Farmers struggle after floods – Nigel Malthus:
A Wesport mother and daughter team, who only recently bought a small dairy farm bordering the Buller River, are just one of many still struggling to get back on their feet after the huge flood of mid-July.
Lisa Milligan and her mother Karen took on the 70-hectare property about 5km upstream from the town on June 1. One July 17, almost the entire farm was flooded, with water covering the pastures, running through the milking shed and other buildings and lapping around the house.
Milligan says they knew when they bought the farm that a couple of low areas got water through them when the river flooded, “but not 99% of the farm. It was massive.”
She told Rural News the flood was at levels no one in the district had ever seen. . .
No resolution to labour nightmare – Peter Burke:
Meat Industry Association (MIA) boss Sirma Karapeeva says she struggles to see how much more automation can be introduced into the meat industry to resolve the present labour shortages.
Karapeeva says many people seem to think that automation is the silver bullet that can compensate for labour shortages in the industry caused by the Covid-19 pandemic.
“I struggle to see how that is possible. In the red meat sector, we have already done all that we can do in terms of the lower hanging fruit in automation,” she told Rural News.
“The big pieces of automation are already in place and the next areas of automation that could be developed are really challenging because you are dealing with the natural product – meat.” . .
New RSE season will be tough amid pandemic – researcher – Christine Rovoi:
Many Recognised Seasonal Employers expect they will struggle to survive the 2021-2022 season unless they can refresh and increase their RSE workforce through new recruitment.
More than 300 stakeholders in New Zealand’s RSE scheme gathered in Nelson last month for the 14th annual industry-led conference ‘RSE: The Post-Covid Future’.
A New Zealand-based researcher said compared with the last RSE conference in Port Vila, Vanuatu in 2019, which focused on sustainable growth of the RSE scheme to support expansion of New Zealand’s horticulture industry (including wine), this year’s meeting was a “sobering event”.
Australia National University research fellow Charlotte Bedford said the conference had possibly the largest turnout of RSE employers, contractors, industry representatives and other stakeholders for several years. . .
West Coast farmers say plan to sacrifice their land bad idea – Lois Williams:
A landowner whose family farmed near Franz Josef for decades says it is not the best idea to let the river have its way on the south bank, as the government and councils are now proposing.
The West Coast Regional Council originally pitched a plan for a $24 million upgrade of the stopbanks on both sides of the river, but that has since been scaled back to $12m, the bulk of the work on the north bank of the Waiho River to protect Franz Josef village.
On the south bank, the stopbanks would be kept up only as far as Canavans Knob, and eventually, the river would be left to fan out over its natural flood plain, wiping out the airfield, several farms and a number of houses now protected by the ‘Milton and Others’ stopbank.
Derrick Milton, whose family helped to build and pay for the stopbank 36 years ago, says if the river is allowed to have its way it will shift its bed south to Docherty’s Creek and make it very difficult to rebuild the state highway as planned. . .
Shear inspiration – Nigel Beckford:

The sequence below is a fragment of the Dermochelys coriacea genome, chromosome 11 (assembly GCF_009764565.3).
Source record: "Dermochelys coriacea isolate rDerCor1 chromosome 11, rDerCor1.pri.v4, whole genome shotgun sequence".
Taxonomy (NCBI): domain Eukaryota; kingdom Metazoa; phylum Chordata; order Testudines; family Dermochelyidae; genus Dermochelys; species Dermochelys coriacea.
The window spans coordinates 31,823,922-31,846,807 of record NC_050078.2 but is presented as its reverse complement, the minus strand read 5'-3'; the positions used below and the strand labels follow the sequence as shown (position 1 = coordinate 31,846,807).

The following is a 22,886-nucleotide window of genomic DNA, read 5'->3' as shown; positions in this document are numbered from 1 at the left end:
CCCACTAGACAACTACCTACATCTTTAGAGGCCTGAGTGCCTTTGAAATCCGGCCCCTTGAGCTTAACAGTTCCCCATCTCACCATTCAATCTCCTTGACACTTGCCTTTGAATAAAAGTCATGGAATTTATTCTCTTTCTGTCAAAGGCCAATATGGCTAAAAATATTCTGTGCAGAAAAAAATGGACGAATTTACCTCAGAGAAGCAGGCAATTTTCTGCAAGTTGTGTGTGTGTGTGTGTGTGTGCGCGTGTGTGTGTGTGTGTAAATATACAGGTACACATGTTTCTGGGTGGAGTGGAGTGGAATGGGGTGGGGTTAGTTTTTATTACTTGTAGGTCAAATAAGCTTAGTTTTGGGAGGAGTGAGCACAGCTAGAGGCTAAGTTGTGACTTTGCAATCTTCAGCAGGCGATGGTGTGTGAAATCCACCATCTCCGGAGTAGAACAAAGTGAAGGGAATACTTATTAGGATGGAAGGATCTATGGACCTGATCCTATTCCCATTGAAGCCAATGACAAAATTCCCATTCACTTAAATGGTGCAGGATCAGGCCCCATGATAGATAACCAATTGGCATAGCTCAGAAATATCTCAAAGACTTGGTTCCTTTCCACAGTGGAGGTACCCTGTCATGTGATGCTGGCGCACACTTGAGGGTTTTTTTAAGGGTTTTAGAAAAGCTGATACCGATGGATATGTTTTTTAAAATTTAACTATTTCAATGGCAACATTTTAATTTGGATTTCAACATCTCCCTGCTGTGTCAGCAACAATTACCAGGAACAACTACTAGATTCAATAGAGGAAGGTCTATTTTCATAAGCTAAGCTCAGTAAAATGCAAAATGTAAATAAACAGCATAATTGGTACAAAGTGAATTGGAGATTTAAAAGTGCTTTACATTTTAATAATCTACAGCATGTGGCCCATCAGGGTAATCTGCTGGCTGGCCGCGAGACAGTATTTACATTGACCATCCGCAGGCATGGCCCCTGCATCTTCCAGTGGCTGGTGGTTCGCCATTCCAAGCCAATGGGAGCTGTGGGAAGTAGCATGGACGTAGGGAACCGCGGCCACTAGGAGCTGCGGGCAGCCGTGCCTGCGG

Rowland Smith is one of New Zealand’s best known shearers. He’s set world records and won both the NZ Shears and Golden Shears numerous times. Farmstrong asked him how he looks after himself in such a physically demanding occupation.
Shearing’s in the blood for Rowland Smith – his father and brothers were shearers, and shearing had taken him all over the world – Latvia, Finland, USA, Australia, Ireland, Scotland, Wales and England.
“Shearing’s a great job because you’re out there doing it every day, you’re not stuck in an office. I’ve travelled the world for years on the back of a handpiece,” he says.
Shearing is unique in that as well as being a job, it’s also a competitive sport. Iconic events like the NZ Shears in Te Kuiti and the Golden Shears in Masterton attract hundreds of competitors and large crowds each year. . .
Farmers look to local products as fertiliser prices skyrocket – Sally Murphy:
Farmers are turning towards New Zealand-made fertiliser as Ravensdown and Ballance Agri Nutrients report soaring price increases.
Ballance general manager of sales Jason Minkhorst said the price of DAP fertiliser had doubled in the last year and while the company absorbed some of the cost, the price farmers paid had gone up by about 55 percent.
“Several things are pushing up the prices, to describe it as Covid is to simple, there’s increased demand for food and particularly for meat and dairy products and a key input to producing food is obviously fertiliser,” Minkhorst said.
“Another driver is that Chinese factories and most fertiliser comes from China, have been told to focus on the domestic market to assure food security for China. And then the last driver is this seasonal purchasing supported by subsidies in countries like India and Brazil that’s also putting pressure on prices at the moment.” . .
Seeking skills to reap bumper crops – Andrew Weidemann:
Another big crop is forecast to be harvested across Australia this year, worth an estimated $15 million for the broadacre grains sector.
But coronavirus is again presenting significant hurdles for the industry to overcome.
There is no point repeating what we already know about the personal inconvenience and business frustrations caused by extended lockdowns in different states.
But for many Grain Producers Australia (GPA) members, a significant and immediate challenge stemming from the global COVID-19 pandemic is securing farm labour. . .